Reddit Reddit reviews How to Be Miserable: 40 Strategies You Already Use

We found 11 Reddit comments about How to Be Miserable: 40 Strategies You Already Use. Here are the top ones, ranked by their Reddit score.

Happiness Self-Help
How to Be Miserable: 40 Strategies You Already Use
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11 Reddit comments about How to Be Miserable: 40 Strategies You Already Use:

u/Im_Not_Antagonistic · 108 pointsr/LifeProTips

There's an excellent book that formalizes your line of thinking called How to Be Miserable: 40 Strategies You Already Use.

The author is a psychologist specializing in emotional disorders who spent decades collecting all the bad habits his clients engaged in that made them depressed / anxious / etc.

He then organized the habits from most impactful to least impactful in a satirical "self harm" book.

CGPGrey made a reductionist video covering some of the highlights.

FWIW, going to bed and waking up at a different time each day, a shitty diet and not exercising were his top three recommendations to maximize your own misery.

u/MindOfMetalAndWheels · 51 pointsr/CGPGrey
u/CoffeeKisser · 6 pointsr/GetMotivated

I hear you; many in healthcare / therapy have a hard time admitting when they themselves need help.

If all you want is a book, try How to Be Miserable: 40 Strategies You Already Use.

That said, I'm just going to say up front that it's called "self-help" for a reason, you can't force /give it to someone else.

u/ywecur · 6 pointsr/sweden

Baserat på denna boken, ifall någon är intresserad

u/The_MadChemist · 4 pointsr/DecidingToBeBetter
u/flatcap_monty · 4 pointsr/AskMen

I really enjoyed Sapiens, and I'm picking up some more of the author's books soon. Fascinating theories on why humans developed language, money, art, religion... All of it. Well worth your time.

Becoming Who We Need To Be was a good (short) read. I'm a fan of the author's work already (particularly his podcast), and the book is a thought-provoking look at a wide variety of topics. More a collection of essays than anything.

Jordan Peterson gets a fair bit of stick, but I found 12 Rules for Life to be quite a powerful read. I don't agree with all of what he writes, but there are some very good lessons in here for sorting one's shit out. A lot of it very obvious now that I've read it, but sometimes you need things spelling out for you.

Religious or not, I would encourage anyone to read The God Delusion. Dawkins is quite militant in his atheism, but it does present a lot of good arguments as to why religion isn't necessary for a person to act morally.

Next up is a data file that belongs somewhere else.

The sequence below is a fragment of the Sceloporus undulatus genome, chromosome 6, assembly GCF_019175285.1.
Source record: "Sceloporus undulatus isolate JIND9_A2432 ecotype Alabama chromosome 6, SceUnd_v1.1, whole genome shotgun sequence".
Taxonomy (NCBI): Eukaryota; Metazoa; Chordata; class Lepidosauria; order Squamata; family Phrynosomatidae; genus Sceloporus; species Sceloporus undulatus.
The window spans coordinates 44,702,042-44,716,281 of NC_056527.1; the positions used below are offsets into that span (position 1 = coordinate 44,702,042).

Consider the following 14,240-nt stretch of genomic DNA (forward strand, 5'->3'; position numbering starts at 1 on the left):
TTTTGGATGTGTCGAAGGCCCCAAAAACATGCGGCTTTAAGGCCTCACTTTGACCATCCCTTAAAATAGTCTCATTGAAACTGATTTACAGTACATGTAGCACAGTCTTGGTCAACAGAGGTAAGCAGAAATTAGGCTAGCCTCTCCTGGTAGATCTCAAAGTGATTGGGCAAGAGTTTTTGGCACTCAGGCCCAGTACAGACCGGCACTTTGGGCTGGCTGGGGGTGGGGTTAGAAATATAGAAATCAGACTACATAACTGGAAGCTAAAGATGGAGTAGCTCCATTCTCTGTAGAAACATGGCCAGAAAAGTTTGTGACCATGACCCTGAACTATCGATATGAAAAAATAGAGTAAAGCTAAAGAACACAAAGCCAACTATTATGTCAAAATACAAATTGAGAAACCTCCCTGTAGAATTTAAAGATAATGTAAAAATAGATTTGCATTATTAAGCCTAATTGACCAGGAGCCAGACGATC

How To Be Miserable resonated with me quite a lot. Bits of it are in a similar vein to 12 Rules for Life, but essentially it's a self-help book that's approaching the matter from the slightly tongue-in-cheek perspective of wanting to make yourself as miserable as possible (ie. don't do these things). Another fairly short, but quite enjoyable read.


Bonus fiction recommendation:

The Way of Kings. I just got finished reading this last night, and oh boy was it good. It's an absolute tome at 1200 pages, but it's a proper un-put-down-able. Really great work of fantasy, with some outstanding worldbuilding, fascinating characters, and one of the best climaxes I've read in years.

u/MightyBobTheMighty · 2 pointsr/softwaregore
u/slayerOfDangerNoodle · 1 pointr/JordanPeterson

Yeah, I was reading the book "How to be miserable" and I there was a line that said something to the equivalent of "you're "paying" people to find the most upsetting and depressing information they can find and present it to you constantly and in real time all to keep yourself informed on things you can do nothing to change and which provides very little quantitative value in your life."

When you frame it like that, yeah, it's almost a complete waste of time. I think it's worth avoiding the news because it doesn't really make you well informed and what you do learn about isn't overly helpful or actionable. (Not to mention that mainsteam media is fodder for the masses anyway, nevermind what Marx said about religion.) If you want to be better informed then there are probably ways which help you understand the problems of the world better and what can be done to address it. (i.e. looking at data directly which is dry/unsexy/difficult but gives the highest returns for your intentions as far as I can see.)

P.S. I'd totally recommend that book to anyone who finds it interesting. It's both completely hilarious and a little scathing when it's suddenly talking about the stupid shit you do.

u/Bone_Apple_Teat · 1 pointr/Meditation

Quite a bit of that was drawn from this book and maybe this video as well.

I got into meditation some years ago while suffering from tension headaches as a way to bare the pain. I've found that meditating and exercising regularly prevents my headaches.

Lately I practice yoga as well which is of course synergistic to meditation, but I don't explicitly study meditation.

For me at least, I find meditation is better practiced than studied.

u/TheMongooseTheSnake · 1 pointr/AskMen

Nope that's a different book. This one was released this month.

Here's the link: